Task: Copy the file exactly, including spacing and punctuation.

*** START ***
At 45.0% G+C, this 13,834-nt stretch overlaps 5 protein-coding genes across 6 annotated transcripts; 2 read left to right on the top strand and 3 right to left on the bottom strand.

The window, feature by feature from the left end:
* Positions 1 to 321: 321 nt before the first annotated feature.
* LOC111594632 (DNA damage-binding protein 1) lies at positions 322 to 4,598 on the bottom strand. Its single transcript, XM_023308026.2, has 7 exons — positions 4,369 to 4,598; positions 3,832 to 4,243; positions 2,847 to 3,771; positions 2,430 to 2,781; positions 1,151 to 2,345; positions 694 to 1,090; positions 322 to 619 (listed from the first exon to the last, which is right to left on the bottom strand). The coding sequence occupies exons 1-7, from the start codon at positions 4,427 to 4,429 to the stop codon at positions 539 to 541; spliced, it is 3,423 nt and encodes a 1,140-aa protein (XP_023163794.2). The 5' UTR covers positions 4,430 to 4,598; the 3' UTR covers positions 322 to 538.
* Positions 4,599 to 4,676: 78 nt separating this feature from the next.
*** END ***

At 45.0% G+C, this 13,834-nt stretch overlaps 5 protein-coding genes across 6 annotated transcripts; 2 read left to right on the top strand and 3 right to left on the bottom strand.

The window, feature by feature from the left end:
* Positions 1 to 321: 321 nt before the first annotated feature.
* LOC111594632 (DNA damage-binding protein 1) lies at positions 322 to 4,598 on the bottom strand. Its single transcript, XM_023308026.2, has 7 exons — positions 4,369 to 4,598; positions 3,832 to 4,243; positions 2,847 to 3,771; positions 2,430 to 2,781; positions 1,151 to 2,345; positions 694 to 1,090; positions 322 to 619 (listed from the first exon to the last, which is right to left on the bottom strand). The coding sequence occupies exons 1-7, from the start codon at positions 4,427 to 4,429 to the stop codon at positions 539 to 541; spliced, it is 3,423 nt and encodes a 1,140-aa protein (XP_023163794.2). The 5' UTR covers positions 4,430 to 4,598; the 3' UTR covers positions 322 to 538.
* Positions 4,599 to 4,676: 78 nt separating this feature from the next.